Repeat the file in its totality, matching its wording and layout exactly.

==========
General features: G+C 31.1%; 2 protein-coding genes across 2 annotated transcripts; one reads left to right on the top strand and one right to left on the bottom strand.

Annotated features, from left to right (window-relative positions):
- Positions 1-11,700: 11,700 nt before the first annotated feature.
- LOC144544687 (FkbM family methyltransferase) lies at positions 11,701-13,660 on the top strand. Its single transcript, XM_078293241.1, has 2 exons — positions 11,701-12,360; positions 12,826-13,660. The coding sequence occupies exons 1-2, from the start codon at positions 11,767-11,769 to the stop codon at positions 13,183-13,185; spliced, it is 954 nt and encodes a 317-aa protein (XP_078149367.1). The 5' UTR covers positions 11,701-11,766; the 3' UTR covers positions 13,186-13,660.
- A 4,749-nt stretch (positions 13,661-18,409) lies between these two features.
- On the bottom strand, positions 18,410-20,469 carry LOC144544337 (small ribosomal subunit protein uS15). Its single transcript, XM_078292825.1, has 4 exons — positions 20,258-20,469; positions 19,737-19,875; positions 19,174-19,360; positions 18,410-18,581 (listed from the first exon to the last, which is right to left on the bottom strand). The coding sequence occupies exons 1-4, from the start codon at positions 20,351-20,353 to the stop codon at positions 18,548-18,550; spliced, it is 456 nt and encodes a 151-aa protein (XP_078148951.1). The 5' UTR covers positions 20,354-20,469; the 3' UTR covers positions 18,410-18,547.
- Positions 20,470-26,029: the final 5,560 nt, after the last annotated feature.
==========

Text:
General features: G+C 31.1%; 2 protein-coding genes across 2 annotated transcripts; one reads left to right on the top strand and one right to left on the bottom strand.

Annotated features, from left to right (window-relative positions):
- Positions 1-11,700: 11,700 nt before the first annotated feature.
- LOC144544687 (FkbM family methyltransferase) lies at positions 11,701-13,660 on the top strand. Its single transcript, XM_078293241.1, has 2 exons — positions 11,701-12,360; positions 12,826-13,660. The coding sequence occupies exons 1-2, from the start codon at positions 11,767-11,769 to the stop codon at positions 13,183-13,185; spliced, it is 954 nt and encodes a 317-aa protein (XP_078149367.1). The 5' UTR covers positions 11,701-11,766; the 3' UTR covers positions 13,186-13,660.
- A 4,749-nt stretch (positions 13,661-18,409) lies between these two features.
- On the bottom strand, positions 18,410-20,469 carry LOC144544337 (small ribosomal subunit protein uS15). Its single transcript, XM_078292825.1, has 4 exons — positions 20,258-20,469; positions 19,737-19,875; positions 19,174-19,360; positions 18,410-18,581 (listed from the first exon to the last, which is right to left on the bottom strand). The coding sequence occupies exons 1-4, from the start codon at positions 20,351-20,353 to the stop codon at positions 18,548-18,550; spliced, it is 456 nt and encodes a 151-aa protein (XP_078148951.1). The 5' UTR covers positions 20,354-20,469; the 3' UTR covers positions 18,410-18,547.
- Positions 20,470-26,029: the final 5,560 nt, after the last annotated feature.